First-Time Buyer's Guide to Better Credit
Choosing a lender isn't the first step in becoming a homeowner. The quality of your wallet starts the home buying process. To realize your goal of owning a home, considering your credit score is a must along with the type of loan for which you'll qualify in Delray Beach.
The Fair Isaac Company bases your FICO score on the summary of your complete credit history. Most people traditionally have a score of 650, but scores range from 300 to 850. Even though more people these days are experiencing job loss and delinquent credit cards, FICO scores aren't necessarily adjusted "on a curve." A low score is just that and often means you can't get a decent interest rate. Some of the factors in summing up your FICO score are:
- Credit to Debt Ratio — How much do you owe versus your available credit?
- Credit Inquiries — Do you have too many open accounts?
- Types of Credit — Do you have a healthy mix of loans and credit cards?
- Payment History — How many late payments have you made?
In reviewing your credit history, you'll see that you actually have three reports. Experian, Equifax and TransUnion — three of the major credit reporting agencies — use a slightly different systems to determine your credit rating. FICO is used by Experian. Equifax's model is called BEACON and TransUnion uses EMPIRICA. You have a credit score with each of the bureaus.
Lenders want to make sure that allowing you a loan isn't a risk for them. Your credit score gives lenders an insight into what type of borrower you are solely because of your credit history. Because of the shift in the economy, most home buyers should have scores in the range of 700 or higher to get a satisfactory interest rate. If your score is lower, you can still qualify for a loan, but the interest accrued over the life of the loan could be more than double the amount of an individual with a near perfect FICO score.
Improving your FICO is the best way to ease into owning a home. Contact us and we can help you get on the right track to the home of your dreams.
There are methods to increase your score. Building your FICO score takes time. It can be hard to make a significant change in your number with quick fixes, but your score can improve in a few years by monitoring your credit report and by using credit extended to you to raise your score, instead of ruin it. The best way to do this is to know your FICO score. You'll improve your credit score by using these tips:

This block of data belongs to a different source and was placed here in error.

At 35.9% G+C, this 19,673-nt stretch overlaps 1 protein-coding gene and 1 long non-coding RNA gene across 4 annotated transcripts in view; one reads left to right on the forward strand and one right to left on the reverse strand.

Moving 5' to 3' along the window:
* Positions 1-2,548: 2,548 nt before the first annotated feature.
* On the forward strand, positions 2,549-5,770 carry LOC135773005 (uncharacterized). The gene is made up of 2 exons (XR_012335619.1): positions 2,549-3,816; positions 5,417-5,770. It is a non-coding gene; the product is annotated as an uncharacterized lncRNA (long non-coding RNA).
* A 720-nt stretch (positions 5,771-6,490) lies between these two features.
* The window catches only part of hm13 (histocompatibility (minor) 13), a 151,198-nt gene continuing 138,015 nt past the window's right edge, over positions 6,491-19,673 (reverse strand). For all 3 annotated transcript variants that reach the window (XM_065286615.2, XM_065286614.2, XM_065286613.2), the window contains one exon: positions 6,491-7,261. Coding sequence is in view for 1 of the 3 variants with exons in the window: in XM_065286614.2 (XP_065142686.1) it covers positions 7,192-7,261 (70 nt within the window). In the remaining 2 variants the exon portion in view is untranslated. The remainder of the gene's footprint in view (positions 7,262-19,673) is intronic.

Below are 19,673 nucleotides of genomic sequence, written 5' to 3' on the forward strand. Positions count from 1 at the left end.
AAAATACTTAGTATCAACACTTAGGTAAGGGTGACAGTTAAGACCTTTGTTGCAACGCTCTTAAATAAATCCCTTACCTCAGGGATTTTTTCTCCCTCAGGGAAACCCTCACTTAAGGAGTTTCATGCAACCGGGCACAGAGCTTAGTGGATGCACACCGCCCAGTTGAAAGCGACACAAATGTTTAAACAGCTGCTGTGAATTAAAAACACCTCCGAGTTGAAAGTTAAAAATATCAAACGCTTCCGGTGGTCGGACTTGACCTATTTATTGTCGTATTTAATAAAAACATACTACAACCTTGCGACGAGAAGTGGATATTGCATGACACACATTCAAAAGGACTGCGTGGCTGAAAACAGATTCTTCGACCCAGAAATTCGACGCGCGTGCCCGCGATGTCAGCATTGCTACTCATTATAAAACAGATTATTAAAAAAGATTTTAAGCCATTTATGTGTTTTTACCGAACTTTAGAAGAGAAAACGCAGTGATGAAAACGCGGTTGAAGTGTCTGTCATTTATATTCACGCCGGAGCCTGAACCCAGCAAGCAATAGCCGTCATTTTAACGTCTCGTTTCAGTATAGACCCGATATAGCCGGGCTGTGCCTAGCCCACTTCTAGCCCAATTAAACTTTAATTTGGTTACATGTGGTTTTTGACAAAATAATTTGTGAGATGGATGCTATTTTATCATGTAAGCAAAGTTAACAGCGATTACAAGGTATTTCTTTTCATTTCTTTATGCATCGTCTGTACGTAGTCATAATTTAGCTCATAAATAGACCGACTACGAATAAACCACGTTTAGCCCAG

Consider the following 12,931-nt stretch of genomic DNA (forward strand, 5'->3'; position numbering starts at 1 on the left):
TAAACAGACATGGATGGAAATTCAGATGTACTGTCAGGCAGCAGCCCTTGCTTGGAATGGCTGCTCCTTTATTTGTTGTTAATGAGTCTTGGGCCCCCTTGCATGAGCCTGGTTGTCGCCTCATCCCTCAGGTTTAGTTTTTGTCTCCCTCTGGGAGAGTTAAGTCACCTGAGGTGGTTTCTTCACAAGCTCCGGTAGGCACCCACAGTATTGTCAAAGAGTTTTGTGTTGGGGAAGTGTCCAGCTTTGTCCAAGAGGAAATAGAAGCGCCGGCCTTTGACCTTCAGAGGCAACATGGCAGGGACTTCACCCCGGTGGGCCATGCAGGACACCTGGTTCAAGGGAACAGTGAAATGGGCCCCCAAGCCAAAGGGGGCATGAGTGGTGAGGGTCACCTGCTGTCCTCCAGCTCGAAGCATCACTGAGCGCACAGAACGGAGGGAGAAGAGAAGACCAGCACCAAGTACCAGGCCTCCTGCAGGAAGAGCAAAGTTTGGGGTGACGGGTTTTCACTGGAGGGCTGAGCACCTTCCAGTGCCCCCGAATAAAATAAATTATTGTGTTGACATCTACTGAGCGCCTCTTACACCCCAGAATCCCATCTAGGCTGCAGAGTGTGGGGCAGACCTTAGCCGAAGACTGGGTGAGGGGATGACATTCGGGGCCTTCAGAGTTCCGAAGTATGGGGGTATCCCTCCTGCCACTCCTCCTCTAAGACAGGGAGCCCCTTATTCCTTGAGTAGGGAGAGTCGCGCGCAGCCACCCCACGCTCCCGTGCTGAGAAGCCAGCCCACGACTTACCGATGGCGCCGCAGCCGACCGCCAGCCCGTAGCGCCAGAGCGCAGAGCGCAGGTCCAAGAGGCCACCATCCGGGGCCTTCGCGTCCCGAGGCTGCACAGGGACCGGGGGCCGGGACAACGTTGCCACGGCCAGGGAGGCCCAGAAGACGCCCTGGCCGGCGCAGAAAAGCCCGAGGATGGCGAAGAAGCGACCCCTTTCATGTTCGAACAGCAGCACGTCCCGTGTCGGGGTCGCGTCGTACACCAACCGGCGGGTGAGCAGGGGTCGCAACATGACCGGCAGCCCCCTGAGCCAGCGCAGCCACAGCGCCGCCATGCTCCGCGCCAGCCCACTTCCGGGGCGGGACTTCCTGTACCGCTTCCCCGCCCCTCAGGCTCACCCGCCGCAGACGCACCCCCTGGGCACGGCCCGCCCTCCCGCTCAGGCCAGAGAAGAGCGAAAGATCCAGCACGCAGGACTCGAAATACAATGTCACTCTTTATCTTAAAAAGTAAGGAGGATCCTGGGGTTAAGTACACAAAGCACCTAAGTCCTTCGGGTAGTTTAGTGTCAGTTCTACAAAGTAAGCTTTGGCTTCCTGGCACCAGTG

- Stay on top of payments. How often you're late with payments greatly affects your credit score. It's one of the reasons people who have recently experienced job loss see the biggest dip in their credit score. Yes, it takes longer to build up your credit with payment history, but it's the surest way to prove that you're responsible enough to make payments to a lender.
- Ensure that your credit history is correct. If you find incorrect items on your credit report, contact the bureau requesting that the item be removed. If you have a common name or the same name as a family member, you'll want to pay extra attention to make sure the activity reported is correct.
- Even out your debt. At first, this doesn't sound like a good idea. But, you want to avoid of having one card that is maxed out and have your remaining cards at a zero balance. It's better to have each of your cards at a smaller balance than to have the bulk of your debt taking up the balance a single card.
- Apply for gas cards or department store credit. For those who have non-existent credit or low credit, store credit cards and gas credit cards are ways to establish your credit history, increase your spending limits and keep up your payments, which will raise your credit. You must always avoid maintaining a large balance for too long because these types of cards normally have a surprisingly high interest rate.
- Keep your cards active. Whether you have older cards, or are just getting started with credit, use your cards so that your accounts stay active. But, pay them off in no more than two or three payments.
Knowing the methods you can use to build up your credit score, you're one step closer to becoming a homeowner. Keep in mind that when you're ready to apply for a loan to purchase a house, you'll want to keep your credit inquiries within a two-week window to avoid a negative mark on your credit score. With the help of Illustrated Properties, the loan application process is sure to go more smoothly so you, too, can become a homeowner.
To learn more, visit myFICO.com, Fair Isaac's informational site and once per year, for free, you can review all three of your credit reports at annualcreditreport.com. And, for a small payment, you can get your FICO score from each bureau on their websites: equifax.com, experian.com and transunion.com.